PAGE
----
December 24, 1998 |
Medical care for AIDS patients and HIV-positive people is not nearly the financial drain on the U.S. health care system that many claim it is, according to a major new study headed by researchers at the Rand Corp. Such treatment costs the United States about $6.7 billion per year, less than 1% of all direct personal health care expenditures, the team reports in today's New England Journal of Medicine. That averages about $20,000 per patient, about a third of some previous estimates.
December 5, 1998 |
Health maintenance organizations--the crossbreeds of insurance companies and health care providers that were supposed to fix the nation's ailing health care system--are under such strain that many in the industry are predicting they will no longer keep their present form. The original, highly restrictive, clinic-based model with a limited list of doctors has already been replaced, some analysts and top executives say.
October 17, 1998 |
With a massive infusion of money for medical research, the new budget gives the government's health and human services programs their largest spending boost in seven years. Head Start, AIDS drugs and the fight against bioterrorism all get increases. Overall, the Health and Human Services Department will have about $40 billion to spend in 1999, up 10.3% from 1998. That's $1.3 billion more than Clinton requested.
September 15, 1998 |
Doctors, nurses and hospice organizations have banded together to try to stop federal legislation that would undo Oregon's pioneering law making doctor-assisted suicide legal. While many of them oppose the practice, they fear that the bill would unintentionally discourage doctors nationwide from prescribing adequate pain-control medication for the terminally ill.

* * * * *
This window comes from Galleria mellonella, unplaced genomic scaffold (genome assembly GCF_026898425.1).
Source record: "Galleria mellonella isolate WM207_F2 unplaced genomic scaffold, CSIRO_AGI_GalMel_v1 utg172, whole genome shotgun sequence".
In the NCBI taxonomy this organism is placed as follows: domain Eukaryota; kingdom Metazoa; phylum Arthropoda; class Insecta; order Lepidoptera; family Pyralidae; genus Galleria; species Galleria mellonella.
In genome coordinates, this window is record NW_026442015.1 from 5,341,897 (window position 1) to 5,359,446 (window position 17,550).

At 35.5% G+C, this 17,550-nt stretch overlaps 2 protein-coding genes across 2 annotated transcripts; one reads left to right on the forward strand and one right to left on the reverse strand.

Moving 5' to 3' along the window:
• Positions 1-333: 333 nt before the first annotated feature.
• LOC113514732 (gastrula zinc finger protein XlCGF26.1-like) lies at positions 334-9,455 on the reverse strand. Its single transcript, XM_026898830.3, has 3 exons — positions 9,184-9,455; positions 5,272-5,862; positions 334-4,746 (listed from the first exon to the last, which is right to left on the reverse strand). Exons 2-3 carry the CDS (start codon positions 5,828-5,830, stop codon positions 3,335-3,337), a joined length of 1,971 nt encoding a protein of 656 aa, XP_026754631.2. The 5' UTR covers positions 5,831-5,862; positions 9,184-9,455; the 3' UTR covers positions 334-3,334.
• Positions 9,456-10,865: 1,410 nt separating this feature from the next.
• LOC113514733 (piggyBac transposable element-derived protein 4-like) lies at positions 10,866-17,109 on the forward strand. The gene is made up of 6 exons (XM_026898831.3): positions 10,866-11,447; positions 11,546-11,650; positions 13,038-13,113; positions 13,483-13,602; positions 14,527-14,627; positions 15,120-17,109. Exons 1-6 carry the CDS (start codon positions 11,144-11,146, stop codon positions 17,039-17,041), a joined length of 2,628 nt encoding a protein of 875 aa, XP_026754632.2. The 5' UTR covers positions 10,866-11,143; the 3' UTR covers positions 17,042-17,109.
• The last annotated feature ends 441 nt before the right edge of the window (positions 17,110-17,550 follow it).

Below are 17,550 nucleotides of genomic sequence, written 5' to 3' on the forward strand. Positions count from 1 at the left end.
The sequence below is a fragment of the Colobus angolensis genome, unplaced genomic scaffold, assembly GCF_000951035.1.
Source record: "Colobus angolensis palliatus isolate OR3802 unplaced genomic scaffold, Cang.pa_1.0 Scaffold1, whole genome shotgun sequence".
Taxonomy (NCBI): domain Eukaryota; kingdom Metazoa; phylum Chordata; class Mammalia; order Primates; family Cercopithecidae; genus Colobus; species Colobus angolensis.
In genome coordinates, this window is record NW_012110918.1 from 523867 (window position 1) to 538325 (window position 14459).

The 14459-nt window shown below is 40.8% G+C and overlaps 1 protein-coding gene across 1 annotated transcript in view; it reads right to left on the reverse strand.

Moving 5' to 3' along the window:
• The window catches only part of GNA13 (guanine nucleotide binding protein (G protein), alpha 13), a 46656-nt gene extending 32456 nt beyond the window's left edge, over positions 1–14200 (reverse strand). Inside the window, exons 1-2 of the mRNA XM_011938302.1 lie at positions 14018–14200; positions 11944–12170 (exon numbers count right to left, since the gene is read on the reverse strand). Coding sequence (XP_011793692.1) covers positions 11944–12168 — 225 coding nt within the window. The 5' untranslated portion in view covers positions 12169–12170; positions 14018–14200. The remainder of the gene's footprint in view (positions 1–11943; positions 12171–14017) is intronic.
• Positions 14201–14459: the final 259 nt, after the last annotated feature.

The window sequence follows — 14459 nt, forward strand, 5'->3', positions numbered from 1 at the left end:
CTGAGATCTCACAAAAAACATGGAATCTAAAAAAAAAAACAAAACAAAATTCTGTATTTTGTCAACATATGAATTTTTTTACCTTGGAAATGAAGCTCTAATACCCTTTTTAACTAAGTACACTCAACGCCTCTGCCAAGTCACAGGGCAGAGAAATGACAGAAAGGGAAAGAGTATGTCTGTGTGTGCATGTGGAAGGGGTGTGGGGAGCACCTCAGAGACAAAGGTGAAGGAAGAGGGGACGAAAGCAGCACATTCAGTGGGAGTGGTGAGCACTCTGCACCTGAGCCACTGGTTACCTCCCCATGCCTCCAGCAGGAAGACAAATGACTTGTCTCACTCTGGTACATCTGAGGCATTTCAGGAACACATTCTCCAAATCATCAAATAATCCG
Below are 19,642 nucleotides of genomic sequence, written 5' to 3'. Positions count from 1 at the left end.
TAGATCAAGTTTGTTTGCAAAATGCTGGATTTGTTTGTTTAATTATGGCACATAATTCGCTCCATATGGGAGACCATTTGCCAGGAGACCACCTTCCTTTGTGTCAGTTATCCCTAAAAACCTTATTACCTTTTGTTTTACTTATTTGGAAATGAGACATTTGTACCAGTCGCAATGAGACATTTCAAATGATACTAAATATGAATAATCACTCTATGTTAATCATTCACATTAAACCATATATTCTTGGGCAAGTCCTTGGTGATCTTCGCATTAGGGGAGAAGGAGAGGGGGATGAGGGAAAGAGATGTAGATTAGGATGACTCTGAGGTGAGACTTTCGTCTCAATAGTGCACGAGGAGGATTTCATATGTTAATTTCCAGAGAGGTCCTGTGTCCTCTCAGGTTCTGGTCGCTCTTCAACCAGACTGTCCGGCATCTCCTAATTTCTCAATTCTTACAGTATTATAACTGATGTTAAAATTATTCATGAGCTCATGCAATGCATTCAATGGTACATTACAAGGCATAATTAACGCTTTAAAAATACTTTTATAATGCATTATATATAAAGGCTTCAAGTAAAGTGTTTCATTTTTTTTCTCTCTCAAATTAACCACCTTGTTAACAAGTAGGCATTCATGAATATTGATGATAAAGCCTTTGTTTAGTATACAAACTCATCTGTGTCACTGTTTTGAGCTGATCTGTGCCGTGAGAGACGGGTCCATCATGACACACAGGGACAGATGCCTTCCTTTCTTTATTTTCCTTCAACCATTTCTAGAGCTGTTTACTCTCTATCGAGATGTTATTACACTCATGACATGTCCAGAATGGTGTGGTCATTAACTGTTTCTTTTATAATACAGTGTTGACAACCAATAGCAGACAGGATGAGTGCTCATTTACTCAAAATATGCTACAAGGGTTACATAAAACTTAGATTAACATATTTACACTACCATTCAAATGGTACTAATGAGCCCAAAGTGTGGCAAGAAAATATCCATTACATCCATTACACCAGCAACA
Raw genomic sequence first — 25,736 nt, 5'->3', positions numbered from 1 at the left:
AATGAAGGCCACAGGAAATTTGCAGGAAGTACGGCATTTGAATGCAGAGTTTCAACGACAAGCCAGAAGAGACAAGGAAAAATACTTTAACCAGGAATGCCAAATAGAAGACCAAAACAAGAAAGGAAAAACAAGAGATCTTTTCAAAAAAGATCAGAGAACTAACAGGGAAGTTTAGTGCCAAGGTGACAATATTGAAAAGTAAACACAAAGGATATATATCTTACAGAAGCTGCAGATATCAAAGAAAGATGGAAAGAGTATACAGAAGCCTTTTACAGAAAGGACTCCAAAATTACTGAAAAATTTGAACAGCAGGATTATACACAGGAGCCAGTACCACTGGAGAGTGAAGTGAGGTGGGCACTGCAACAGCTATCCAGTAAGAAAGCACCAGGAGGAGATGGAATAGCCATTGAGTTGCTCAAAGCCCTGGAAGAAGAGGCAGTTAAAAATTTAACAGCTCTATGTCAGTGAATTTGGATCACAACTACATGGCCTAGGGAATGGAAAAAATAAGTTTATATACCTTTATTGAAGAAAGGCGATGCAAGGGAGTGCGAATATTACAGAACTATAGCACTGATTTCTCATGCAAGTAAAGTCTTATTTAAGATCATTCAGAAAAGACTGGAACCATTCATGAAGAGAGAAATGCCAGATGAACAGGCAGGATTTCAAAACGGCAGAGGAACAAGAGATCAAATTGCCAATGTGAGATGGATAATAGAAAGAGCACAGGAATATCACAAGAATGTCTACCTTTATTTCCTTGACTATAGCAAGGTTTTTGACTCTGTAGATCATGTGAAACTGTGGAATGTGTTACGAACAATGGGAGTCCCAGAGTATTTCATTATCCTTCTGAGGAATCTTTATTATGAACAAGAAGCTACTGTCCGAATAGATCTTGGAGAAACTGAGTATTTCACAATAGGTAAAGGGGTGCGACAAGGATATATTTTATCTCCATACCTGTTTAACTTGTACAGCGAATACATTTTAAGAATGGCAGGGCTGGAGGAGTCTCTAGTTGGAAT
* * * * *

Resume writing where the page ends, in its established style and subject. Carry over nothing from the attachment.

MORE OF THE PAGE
January 13, 1998 |
Spending for health care in the United States rose a moderate 4.4% in 1996, the smallest increase ever recorded, and a strong signal that the once-volatile health sector is coming under financial control, the government reported Monday. The big political issue has shifted from controlling health-care spending to assuring that consumers receive quality care.
November 19, 1997 |
A presidential commission today will propose a far-reaching health care "bill of rights" that could begin to swing the balance of power away from managed care companies and back toward patients. President Clinton is expected to embrace the recommendations and announce on Thursday how he proposes to make the rights a reality. "The public is . . .
November 18, 1997 |
When Congress voted last year to overhaul the nation's much-maligned welfare system, it explicitly sought to prevent poor children from losing their government-paid medical care. A year later, however, thousands of poor children have fallen out of the Medicaid program, even though they are still eligible.
November 18, 1997 |
Striving to build on their victory over President Clinton in the recent "fast-track" trade fight on Capitol Hill, liberals and their labor allies are thinking big again. What's more, they're aiming to take advantage of one of Clinton's prime assets: the current economic prosperity for which the president claims much of the credit.
CALIFORNIA | LOCAL
November 12, 1997 |
In a study certain to throw fuel on the national debate over mental health coverage, researchers from Rand Corp. and UCLA found that offering broad mental health benefits would not add significantly to insurers' costs if a managed care approach is used. "You can provide unlimited benefits without breaking the bank," said economist Roland Sturm of Rand, who led the study published today in the Journal of the American Medical Assn.
November 6, 1997 |
While HMOs are winning the battle in the marketplace, they are faltering badly in their attempts to gain the confidence of Americans fearful that managed care is eroding the quality of the nation's health care system, according to a national study released Wednesday.